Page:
At the onset of last winter in Nov 2016, 1,086 birds of 53 species flocked the lake. While the number rose to 4,127 by Feb. 2017, but this year there has be visible decline. Authority blames high water level for this but regular bird watchers hold dredging of two islands in the lake main reason for this apart from loud music and noise in lake vicinity. https://www.hindustantimes.com/punjab/birds-eye-view-winged-visitors-count-waning-at-chandigarh-s-sukhna-sanctuary/story-o4H3AtIO2Ui9VkZcACT0tK.html (Hindustan Times, 15 January 2018)
It is worth to mention that in a first a Lesser Fish eagle has been seen visiting the lake in November 2017. Similarly in January 2014, River Tern (Sterna aurantia) a nearly threatened bird species rarely found in North India was seen at Sukhna lake.
High Court Action against Encroachment In Catchment
In a major setback to the investors of Tata Camelot Housing Project, the Delhi HC on April 12 held that the project cannot be allowed as it was well within the catchment area of Sukhna Lake in Chandigarh. (See the full order here and a detailed Economic & Political Weekly report on this here)
A bench of Chief Justice G Rohini and Justice Rajiv Sahai Endlaw said the permission for the project, which was granted by the gram panchayat of Sukhna catchment area village and endorsed by the Punjab government, is set aside. It also set aside environmental clearances given by the authorities concerned for the project.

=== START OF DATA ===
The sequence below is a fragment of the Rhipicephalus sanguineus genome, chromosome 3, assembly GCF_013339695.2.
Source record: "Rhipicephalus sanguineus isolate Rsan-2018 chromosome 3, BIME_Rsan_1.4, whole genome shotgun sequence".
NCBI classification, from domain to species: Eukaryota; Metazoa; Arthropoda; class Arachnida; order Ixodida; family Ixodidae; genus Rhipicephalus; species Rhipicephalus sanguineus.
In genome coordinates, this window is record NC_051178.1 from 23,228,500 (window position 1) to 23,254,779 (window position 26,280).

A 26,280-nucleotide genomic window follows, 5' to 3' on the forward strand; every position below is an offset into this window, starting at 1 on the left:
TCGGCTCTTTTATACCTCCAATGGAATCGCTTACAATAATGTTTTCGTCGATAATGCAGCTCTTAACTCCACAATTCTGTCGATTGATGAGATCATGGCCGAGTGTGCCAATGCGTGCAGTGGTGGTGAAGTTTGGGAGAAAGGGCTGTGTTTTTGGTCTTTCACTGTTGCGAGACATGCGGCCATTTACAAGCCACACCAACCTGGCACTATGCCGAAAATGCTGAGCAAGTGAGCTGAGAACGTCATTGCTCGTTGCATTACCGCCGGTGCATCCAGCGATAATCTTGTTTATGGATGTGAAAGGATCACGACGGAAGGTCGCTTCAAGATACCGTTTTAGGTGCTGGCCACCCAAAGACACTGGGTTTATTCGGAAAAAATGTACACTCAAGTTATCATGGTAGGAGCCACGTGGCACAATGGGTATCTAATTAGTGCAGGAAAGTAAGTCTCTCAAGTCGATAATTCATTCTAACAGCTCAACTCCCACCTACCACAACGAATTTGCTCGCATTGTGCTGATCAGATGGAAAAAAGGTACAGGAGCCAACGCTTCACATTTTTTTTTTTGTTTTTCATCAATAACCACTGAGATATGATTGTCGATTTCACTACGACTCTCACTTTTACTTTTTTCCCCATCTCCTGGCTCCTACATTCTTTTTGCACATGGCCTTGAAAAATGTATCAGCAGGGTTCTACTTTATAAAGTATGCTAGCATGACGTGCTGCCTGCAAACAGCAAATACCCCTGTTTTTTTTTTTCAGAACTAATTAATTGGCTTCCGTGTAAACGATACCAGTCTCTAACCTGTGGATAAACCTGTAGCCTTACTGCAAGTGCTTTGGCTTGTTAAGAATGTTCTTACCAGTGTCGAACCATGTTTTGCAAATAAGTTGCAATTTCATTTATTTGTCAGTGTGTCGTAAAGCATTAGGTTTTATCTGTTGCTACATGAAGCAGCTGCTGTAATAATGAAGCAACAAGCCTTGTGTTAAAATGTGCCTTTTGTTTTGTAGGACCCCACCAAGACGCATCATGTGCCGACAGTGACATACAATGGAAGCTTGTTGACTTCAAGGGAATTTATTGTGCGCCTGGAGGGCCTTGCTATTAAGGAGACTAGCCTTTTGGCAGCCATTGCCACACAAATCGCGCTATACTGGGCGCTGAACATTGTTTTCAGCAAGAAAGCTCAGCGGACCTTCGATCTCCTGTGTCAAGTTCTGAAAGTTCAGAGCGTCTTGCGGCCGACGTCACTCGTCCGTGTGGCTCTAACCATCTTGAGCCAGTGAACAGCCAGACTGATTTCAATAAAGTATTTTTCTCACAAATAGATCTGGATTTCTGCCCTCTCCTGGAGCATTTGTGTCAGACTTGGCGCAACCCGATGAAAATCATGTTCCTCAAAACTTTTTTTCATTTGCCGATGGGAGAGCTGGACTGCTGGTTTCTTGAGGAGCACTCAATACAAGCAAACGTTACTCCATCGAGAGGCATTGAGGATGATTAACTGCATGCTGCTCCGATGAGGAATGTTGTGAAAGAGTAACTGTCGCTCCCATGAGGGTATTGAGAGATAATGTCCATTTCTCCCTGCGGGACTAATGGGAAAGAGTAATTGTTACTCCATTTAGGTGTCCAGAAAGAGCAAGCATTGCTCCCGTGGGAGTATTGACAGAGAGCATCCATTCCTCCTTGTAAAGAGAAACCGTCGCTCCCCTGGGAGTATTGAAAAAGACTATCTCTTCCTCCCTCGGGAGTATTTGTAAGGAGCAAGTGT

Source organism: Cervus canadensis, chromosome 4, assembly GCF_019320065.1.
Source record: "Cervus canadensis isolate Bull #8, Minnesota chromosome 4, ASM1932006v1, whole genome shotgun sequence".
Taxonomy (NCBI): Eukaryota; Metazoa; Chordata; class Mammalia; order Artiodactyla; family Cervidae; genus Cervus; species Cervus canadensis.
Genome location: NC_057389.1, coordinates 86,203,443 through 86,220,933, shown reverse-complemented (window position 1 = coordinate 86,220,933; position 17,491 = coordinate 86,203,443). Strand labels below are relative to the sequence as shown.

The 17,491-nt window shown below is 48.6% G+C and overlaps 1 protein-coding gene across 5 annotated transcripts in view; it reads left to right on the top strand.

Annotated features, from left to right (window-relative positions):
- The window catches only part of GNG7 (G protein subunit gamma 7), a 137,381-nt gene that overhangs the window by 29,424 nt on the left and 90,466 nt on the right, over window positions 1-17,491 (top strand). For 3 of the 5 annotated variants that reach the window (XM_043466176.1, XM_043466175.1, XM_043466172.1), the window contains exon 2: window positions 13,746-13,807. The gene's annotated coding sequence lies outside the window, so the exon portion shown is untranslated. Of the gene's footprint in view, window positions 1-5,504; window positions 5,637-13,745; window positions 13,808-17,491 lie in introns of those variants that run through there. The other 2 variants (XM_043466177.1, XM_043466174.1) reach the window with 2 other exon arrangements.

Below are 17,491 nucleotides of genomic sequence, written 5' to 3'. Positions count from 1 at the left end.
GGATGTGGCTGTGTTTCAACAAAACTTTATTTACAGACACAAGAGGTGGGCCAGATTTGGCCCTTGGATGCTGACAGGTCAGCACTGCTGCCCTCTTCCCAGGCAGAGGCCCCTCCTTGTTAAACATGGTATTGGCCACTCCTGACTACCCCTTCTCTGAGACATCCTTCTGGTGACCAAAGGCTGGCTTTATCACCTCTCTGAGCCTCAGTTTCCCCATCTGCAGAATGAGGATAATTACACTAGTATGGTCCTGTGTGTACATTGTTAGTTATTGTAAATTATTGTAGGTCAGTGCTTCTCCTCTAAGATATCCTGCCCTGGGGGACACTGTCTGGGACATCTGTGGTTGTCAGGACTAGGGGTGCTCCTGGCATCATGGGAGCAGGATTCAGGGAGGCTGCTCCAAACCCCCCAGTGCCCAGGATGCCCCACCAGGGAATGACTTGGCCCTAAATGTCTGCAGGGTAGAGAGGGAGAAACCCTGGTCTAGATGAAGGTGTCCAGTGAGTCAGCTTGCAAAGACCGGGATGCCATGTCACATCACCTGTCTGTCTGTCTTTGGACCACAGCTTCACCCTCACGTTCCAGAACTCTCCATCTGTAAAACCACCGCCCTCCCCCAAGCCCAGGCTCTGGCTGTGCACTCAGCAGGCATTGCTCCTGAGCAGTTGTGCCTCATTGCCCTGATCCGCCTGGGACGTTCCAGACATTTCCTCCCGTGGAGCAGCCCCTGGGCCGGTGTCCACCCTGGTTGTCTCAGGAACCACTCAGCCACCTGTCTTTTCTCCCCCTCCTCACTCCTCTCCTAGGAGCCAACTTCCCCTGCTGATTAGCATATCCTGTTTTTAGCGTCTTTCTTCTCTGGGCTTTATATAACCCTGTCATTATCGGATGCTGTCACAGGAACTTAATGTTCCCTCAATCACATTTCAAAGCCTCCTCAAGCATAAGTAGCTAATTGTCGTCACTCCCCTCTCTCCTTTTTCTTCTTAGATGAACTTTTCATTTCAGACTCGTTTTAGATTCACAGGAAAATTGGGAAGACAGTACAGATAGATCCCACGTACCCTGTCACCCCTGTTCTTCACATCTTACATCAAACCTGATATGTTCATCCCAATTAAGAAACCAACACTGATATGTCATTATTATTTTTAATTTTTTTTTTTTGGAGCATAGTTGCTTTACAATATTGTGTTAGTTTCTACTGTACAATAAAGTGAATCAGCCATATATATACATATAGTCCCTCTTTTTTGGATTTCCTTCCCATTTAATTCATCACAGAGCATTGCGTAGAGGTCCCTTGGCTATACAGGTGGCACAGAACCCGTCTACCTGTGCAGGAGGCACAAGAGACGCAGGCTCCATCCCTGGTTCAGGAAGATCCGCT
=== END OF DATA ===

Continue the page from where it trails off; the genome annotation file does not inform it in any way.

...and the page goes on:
The HC order came on a plea filed by advocate Aalok Jagga against the grant of approval by various authorities to the Tata housing project near Sukhna Lake. The apex court had earlier stayed the ambitious housing project by reversing the go-ahead granted to it by the Punjab and Haryana HC, the Supreme Court had transferred the plea to the Delhi High Court and asked it to decide the matter.
TATA Camelot is a Rs 1,800-crore building project having 92,100 flats in 19 towers, ranging between 12 and 35 storeys and is slated to be raised on 53.39 acres of land near the Chandigarh Capitol Complex. The project allegedly falls in the catchment area of Sukhna Lake in the Union Territory of Chandigarh. http://www.business-standard.com/article/pti-stories/hc-s-no-to-tata-housing-project-near-sukhna-lake-in-chandigarh-117041200831_1.html (Business Standard 12 April 2017)